Unfortunatly I can't run tests efficiently because for whatever reason my mobo refuses to post pretty often when tweaking timings and whatnot. It took close to an hour just to find it was stable at 667MHz 4-4-4-12... and a further 45 mins getting it stable at 800MHz 5-5-5-15


Are you trying to OC with 4 sticks initially? It might work best to use 2 to get the settings honed in and then throw in the other two to see if the system takes them. You might be hitting some settings that 2 modules can handle but overlooking them if you have 4 in.
March 14, 2008 2:05:03 AM

If I were you I would use the 1:1 ratio. (Q6600 overclocked to 1333 system bus.)
You said you were stable at 667MHz 4-4-4-12. Since you are using all four DIMM sockets I would make sure the command rate is 2T.
March 14, 2008 2:13:44 AM

just an aside... the MHz you listed are the effective rate. the actual speed is half of that. thats why 1333 front side bus (actually 333 X 4) is 1:1 with DDR2 667 spec. I realize that you probably knew that, but many here who are just reading don't.
March 14, 2008 2:14:15 AM

Yea... but my Q6600 normally runs at 3.6 GHz, I brought it down for stability. I have it back at 3.6 now with 800 5-5-5-15
March 14, 2008 2:17:53 AM

Kraynor said:
Yea... but my Q6600 normally runs at 3.6 GHz, I brought it down for stability. I have it back at 3.6 now with 800 5-5-5-15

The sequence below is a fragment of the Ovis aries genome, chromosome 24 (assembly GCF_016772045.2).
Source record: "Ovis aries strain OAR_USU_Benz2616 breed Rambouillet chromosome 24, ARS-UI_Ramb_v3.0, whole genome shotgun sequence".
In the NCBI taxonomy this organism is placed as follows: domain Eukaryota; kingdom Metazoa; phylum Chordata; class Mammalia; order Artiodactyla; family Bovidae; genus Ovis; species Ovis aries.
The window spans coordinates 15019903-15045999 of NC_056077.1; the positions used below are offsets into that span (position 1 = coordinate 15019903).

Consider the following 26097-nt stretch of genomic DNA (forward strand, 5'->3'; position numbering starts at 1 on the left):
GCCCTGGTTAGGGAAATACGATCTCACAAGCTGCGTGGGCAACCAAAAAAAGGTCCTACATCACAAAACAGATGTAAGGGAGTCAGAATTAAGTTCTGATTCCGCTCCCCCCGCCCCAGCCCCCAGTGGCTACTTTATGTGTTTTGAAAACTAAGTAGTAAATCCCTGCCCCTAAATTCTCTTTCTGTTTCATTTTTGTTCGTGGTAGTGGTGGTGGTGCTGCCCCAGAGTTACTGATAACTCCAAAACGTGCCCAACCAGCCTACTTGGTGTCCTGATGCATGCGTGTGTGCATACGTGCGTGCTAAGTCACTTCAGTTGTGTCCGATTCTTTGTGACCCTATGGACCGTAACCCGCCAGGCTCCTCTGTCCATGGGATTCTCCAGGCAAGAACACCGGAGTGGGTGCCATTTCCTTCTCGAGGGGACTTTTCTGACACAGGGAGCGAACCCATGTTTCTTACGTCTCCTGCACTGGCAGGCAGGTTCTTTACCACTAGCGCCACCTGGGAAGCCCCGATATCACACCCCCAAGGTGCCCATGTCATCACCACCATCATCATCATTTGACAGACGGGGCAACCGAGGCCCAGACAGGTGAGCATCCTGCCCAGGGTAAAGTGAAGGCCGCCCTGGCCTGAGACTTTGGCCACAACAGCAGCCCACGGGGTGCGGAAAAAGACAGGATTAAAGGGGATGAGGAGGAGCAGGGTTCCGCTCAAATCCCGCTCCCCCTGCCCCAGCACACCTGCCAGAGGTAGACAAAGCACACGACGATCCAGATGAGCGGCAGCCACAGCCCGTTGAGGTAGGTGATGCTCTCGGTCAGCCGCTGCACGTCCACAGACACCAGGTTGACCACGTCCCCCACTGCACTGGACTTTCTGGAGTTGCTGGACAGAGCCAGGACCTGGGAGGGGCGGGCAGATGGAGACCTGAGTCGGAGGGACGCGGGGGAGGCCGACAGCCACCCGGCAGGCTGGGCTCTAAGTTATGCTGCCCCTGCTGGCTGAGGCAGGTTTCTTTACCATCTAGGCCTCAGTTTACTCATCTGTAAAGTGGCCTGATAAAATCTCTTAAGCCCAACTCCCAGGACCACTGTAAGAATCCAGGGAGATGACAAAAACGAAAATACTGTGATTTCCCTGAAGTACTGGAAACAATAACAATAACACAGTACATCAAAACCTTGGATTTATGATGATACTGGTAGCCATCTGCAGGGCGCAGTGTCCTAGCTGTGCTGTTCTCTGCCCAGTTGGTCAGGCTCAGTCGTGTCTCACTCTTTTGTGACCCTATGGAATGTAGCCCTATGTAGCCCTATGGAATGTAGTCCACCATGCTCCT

Just to clarify... 9 (mulitplier of the q6600) X 400 system bus (or 1600 FSB) at 1:1 with the ram (400 MHz or DDR2 800 spec). Lots of lurkers who get confused.
March 14, 2008 2:24:12 AM

so are you going to get around to your battery of testing? I have done a little of my own and I find the best results for the apps I use is to set the ram as fast as it will go (stable, of course).
March 14, 2008 2:28:22 AM

It takes too long to get the 8gb to a stable combination of clock speed and timings. As stated above, I also can't seem to get it to run at the ram's rated 1000 MHz, as such I'd only be able to test at 800 MHz and 667 MHz, which has already been done (at Tom's as far as I remember, might have been Andandtech) and proven that 1:1 is marginally faster (about 1-2%) at the same timings, faster still at tighter timings attainable by underclocking the ram
March 14, 2008 3:05:00 AM

Yo hairy :)  I like your added info :) 

I think the 1:1 is faster is still arguable. That's why I really want to see the result. I read on some other threads and articles and it's said vice versa.

Personally I agree with hairy: "set the ram as fast as it will go".

I'm running E6750 2.66GHz FSB1333 (333MHz actual) with RAM set at DDR2-800 (400MHz actual) and 5:6 ratio (DRAM:BUS) and I can tell you that it's 100% stable and have a good benchmark (with sisoft). I must be honest that I'm not comparing to 667 myself.

Short explanation on my system:
Proc E6750 2.66GHz stock speed w/ FSB 1333
RAM Corsair PC2-6400 (DDR2-800)
FSB 1333 means that i has actual bus speed = 1333/4 = 333MHz
The RAM is PC2-6400 = DDR2-{6400/8} = DDR2-800, it has actual speed of 800/2 = 400MHz
In order to achieve the same speed with the processor bus speed, I set ratio to 5:6.